A team of five students: Hugo van Meijeren, Janna Jilesen, Michiel Oliemans, Vera van Zoest and Michiel Blok, worked during their Academic Consultancy Training course on a case: Amsterdecks, which aims to improve the image of the canals in Amsterdam by good communication and visualisation of the water quality.
In the nineteenth and twentieth century, the canals of Amsterdam were used as a sewerage system. Although the water quality has improved since, the canals still suffer from a bad image. Amsterdecks, a project by Rademacher De Vries Associates (RDVA), Waternet, and Waag Society, aims to improve the image of the canals by good commu-nication and visualisation of the water quality. The water quality is partly determined by water flow (here defined as water speed and water direction). However, information about the water flow in the canals of Amsterdam is limited as data is only available from sensors at a few static locations, and calculated with the SOBEK model at other loca-tions. Global Navigation Satellite Systems (GNSS) tracking devices can possibly be used as low-cost dynamic flow sensors and have the potential to obtain a large amount of data in a short period of time.The objective of this study is to obtain data about the water flow in the canals of Amsterdam, at multiple locations and multiple points in time, using low-cost sensors. This data will be used for visualizing the water flow in the ca-nals of Amsterdam in such a way that patterns in the water can be explained to inhabitants and recreationists. Two specific research questions have been formulated in relation to the kind of data required: What are the similarities and differences in water flow between the measurements by Waternet (flow sensors) and measurements using floats mounted with GPS trackers? And what patterns can be found in the water flow?Floating rods equipped with GPS trackers were used for deriving water speed and direction at different locations and different points in time in the canals of Amsterdam. The tracking devices sent their location at a time inter-val of two minutes to a server, which was set up specifically for this study. Measurements were done during two different sessions. The first session took place on the 10th and 11th of June 2015. A total of 18 floating rods was dropped in the water and left there for 24 hours. The second session took place from the 15th till the 17th of June 2015, when a total of 17 floating rods was used. The locations and times sent to the server were stored in log files, and imported in Excel . ArcMap and CartoDB were used to visualize the data. Some of the floating rods showed interesting patterns. For example, the velocity of one of the measurement devic-es was compared with the velocity of the Amstel according to the static flow sensor at Amstel Omval (Berlagebrug). The measurements of the tracking device followed approximately the same pattern as the measurements of the static flow sensor. The largest differences were found when the velocity of the tracking device was 0. In this case, the device was stuck in the water for some time. The correlation between the two types of measurement is tested using correlation tests. A Spearman’s rank correlation test resulted in a correlation of ρ(283)=0.290 (p=0.000), which indicates that the measurements of the tracking devices correspond to the measurements of the static water flow sensor. Concerning the water flow, specific attention has been paid to exploring the influence of the tide at sea (near IJmuiden) on the water flow in the canals of Amsterdam. A Spearman’s rank correlation test was performed using the height of the tide and water flow measured by the static water flow sensor as inputs, showing a strong and significant correlation (ρ(283)=0.637 P=0.000). A Spearman’s rank correlation test was also done using the wa-ter flow measured by the tracking device, in relation to height of the tide. This test however showed no significant correlation between the measurements and tide height (ρ(283)=0.097 P=0.103). This result is remarkable, since a significant correlation between the measurements with the tracking devices and measurements with the static flow sensor was already found. This result may be caused by the device being stuck at some moments in time and therefore having a velocity of 0 for a while.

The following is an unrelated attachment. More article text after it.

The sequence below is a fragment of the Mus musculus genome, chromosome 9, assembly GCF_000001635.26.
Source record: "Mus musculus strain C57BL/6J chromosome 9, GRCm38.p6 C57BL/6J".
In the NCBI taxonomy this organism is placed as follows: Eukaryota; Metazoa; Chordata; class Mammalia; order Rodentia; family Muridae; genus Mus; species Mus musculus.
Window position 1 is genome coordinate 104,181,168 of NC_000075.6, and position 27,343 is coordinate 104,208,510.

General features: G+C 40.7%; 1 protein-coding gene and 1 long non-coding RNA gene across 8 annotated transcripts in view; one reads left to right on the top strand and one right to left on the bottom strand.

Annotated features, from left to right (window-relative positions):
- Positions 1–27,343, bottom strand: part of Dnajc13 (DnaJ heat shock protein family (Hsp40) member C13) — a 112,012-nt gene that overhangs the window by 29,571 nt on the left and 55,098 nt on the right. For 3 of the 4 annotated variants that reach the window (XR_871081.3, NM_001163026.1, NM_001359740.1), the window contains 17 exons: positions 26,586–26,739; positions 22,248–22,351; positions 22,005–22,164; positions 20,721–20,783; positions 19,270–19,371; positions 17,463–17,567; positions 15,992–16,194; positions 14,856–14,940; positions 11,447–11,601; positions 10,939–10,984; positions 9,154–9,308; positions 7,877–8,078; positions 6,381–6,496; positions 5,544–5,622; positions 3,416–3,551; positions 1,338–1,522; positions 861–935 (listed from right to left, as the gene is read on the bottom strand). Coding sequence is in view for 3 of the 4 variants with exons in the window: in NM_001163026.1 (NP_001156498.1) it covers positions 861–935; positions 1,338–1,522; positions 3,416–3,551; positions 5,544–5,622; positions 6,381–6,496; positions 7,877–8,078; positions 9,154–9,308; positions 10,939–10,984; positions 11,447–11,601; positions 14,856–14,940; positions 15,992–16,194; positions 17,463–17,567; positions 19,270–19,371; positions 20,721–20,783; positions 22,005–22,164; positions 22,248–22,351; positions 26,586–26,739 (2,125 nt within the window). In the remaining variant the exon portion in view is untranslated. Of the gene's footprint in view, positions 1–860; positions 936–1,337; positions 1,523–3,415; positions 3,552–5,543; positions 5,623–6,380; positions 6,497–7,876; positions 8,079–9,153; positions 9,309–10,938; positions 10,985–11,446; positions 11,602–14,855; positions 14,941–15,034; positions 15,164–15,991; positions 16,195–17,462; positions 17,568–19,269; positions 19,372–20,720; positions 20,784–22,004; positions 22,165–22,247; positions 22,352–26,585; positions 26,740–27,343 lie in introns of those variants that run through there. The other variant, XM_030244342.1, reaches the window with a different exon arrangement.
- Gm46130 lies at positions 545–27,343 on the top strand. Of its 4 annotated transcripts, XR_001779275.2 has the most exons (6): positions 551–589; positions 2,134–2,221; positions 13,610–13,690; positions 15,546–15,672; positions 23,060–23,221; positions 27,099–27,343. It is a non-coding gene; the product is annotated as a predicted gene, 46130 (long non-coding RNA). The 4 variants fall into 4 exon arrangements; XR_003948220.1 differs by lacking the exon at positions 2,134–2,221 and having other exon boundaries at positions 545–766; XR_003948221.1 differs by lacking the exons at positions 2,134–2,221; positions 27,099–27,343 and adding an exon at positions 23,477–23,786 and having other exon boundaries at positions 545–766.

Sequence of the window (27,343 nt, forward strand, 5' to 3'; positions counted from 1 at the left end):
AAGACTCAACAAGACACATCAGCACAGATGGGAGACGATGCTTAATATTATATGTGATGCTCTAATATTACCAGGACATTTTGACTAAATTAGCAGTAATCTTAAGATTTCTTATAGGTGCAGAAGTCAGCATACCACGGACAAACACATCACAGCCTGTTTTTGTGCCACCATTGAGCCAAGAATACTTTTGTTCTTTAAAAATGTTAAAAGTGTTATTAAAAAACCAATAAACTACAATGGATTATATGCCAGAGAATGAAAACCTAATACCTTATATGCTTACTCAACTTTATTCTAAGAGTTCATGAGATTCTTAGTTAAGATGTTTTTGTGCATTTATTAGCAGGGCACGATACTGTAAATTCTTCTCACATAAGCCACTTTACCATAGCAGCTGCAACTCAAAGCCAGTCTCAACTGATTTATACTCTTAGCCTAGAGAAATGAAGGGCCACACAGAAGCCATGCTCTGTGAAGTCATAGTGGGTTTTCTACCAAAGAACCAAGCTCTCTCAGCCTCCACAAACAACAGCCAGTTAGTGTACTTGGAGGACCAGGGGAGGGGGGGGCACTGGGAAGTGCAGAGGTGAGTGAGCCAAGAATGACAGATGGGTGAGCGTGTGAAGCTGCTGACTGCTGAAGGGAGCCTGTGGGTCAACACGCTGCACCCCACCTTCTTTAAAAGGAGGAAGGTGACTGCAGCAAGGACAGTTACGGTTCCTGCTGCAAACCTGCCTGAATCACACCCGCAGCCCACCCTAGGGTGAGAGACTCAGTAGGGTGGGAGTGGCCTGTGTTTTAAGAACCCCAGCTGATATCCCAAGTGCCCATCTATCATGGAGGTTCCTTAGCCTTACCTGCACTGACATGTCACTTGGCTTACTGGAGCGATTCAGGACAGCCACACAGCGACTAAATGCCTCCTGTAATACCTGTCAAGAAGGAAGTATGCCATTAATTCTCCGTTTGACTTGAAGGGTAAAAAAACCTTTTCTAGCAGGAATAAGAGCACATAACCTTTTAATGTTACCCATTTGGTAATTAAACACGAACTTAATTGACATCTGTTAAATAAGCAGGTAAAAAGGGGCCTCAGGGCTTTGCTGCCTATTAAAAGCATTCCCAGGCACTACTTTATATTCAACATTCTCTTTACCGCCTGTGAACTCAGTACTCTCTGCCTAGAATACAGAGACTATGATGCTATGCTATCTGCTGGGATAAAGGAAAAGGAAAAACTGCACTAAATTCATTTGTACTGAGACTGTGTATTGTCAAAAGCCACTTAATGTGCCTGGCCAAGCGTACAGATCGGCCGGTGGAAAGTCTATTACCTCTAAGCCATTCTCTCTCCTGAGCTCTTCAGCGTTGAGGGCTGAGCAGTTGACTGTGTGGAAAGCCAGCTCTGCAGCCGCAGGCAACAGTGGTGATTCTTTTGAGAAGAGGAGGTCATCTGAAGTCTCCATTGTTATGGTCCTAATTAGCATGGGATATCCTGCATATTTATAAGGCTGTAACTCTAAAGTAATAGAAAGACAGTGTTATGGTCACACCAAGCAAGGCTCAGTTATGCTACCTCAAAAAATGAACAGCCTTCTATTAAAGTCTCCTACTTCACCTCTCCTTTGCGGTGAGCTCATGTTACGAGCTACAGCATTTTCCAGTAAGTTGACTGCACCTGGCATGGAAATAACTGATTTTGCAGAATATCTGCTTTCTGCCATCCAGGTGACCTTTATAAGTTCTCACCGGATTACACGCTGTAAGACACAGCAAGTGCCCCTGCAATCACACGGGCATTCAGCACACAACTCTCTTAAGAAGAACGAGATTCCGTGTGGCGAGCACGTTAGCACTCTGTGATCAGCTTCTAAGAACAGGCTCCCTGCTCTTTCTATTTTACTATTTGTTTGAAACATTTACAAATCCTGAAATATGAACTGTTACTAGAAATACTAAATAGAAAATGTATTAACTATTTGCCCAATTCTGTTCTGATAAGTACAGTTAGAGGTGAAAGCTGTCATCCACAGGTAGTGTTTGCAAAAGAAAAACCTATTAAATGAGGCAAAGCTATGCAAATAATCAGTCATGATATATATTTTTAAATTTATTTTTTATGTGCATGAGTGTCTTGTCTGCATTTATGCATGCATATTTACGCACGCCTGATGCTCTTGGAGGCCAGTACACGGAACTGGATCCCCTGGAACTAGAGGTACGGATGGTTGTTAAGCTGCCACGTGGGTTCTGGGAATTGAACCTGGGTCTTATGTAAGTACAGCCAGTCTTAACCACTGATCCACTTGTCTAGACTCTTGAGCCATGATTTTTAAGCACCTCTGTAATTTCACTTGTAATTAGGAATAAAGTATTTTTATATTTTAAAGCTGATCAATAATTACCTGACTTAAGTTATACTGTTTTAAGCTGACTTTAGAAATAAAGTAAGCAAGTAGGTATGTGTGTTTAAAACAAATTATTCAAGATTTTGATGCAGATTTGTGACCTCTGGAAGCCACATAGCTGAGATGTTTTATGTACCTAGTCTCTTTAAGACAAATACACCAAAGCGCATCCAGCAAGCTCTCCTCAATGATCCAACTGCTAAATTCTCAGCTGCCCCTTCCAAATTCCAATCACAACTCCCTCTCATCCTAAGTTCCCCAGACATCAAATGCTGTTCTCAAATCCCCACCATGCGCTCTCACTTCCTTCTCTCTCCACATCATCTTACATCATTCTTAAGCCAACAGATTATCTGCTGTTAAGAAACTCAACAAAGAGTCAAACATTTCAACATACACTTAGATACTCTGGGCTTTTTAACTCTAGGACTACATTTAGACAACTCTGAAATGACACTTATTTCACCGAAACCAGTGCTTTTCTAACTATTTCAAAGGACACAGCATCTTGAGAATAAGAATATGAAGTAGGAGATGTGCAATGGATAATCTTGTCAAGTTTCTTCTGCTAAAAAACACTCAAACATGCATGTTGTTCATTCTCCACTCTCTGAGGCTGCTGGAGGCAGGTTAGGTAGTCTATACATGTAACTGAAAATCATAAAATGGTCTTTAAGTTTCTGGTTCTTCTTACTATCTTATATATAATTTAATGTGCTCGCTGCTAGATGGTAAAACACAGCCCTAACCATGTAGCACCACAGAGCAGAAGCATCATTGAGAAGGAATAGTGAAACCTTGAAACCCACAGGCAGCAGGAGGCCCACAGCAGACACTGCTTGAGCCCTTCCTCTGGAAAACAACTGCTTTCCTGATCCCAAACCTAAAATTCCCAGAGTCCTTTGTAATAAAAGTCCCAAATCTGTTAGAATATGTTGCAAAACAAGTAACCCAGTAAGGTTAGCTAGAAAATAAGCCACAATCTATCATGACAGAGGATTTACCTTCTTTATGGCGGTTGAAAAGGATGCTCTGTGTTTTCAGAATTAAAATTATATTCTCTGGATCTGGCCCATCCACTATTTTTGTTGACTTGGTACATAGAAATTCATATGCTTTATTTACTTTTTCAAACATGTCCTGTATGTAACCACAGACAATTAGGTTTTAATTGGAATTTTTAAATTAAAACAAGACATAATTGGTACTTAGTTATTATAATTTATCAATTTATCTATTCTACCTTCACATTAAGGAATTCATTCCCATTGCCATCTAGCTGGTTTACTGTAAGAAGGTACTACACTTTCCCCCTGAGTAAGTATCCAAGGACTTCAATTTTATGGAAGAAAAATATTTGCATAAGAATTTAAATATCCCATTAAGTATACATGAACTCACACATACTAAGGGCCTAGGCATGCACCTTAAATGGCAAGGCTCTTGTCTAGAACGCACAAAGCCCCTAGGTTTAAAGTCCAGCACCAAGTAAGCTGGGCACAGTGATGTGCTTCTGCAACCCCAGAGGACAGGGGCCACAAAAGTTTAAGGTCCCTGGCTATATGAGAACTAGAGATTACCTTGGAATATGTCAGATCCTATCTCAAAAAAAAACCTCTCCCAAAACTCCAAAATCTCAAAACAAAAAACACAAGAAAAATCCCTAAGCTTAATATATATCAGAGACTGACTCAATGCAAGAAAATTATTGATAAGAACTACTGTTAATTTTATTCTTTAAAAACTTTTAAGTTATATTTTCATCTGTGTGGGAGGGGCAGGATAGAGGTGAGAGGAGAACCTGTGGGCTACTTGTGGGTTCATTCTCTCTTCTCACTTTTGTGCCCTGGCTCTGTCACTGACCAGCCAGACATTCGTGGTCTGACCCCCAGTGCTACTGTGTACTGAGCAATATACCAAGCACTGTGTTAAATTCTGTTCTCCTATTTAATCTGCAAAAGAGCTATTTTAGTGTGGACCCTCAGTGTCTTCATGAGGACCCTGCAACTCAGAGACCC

A large part of the tracking devices got stuck behind houseboats, in reed, or in shallow water. However, the tracking devices that did not get stuck too quickly, show patterns in water flow similar to the patterns observed in the data of the static water flow sensor at Amstel Omval. Even the influence of pseudo-tide can be seen in the water flow measured by the tracking devices, although no significant correlation was found.In short, the tracking devices used were well capable of measuring the water flow, and even seemed capable of showing the influence of the pseudo-tide on the water flow direction. At least, they can if they do not get stuck be-hind houseboats or reed. For future studies it would be interesting to investigate the effect of heavy rain showers on the water flow.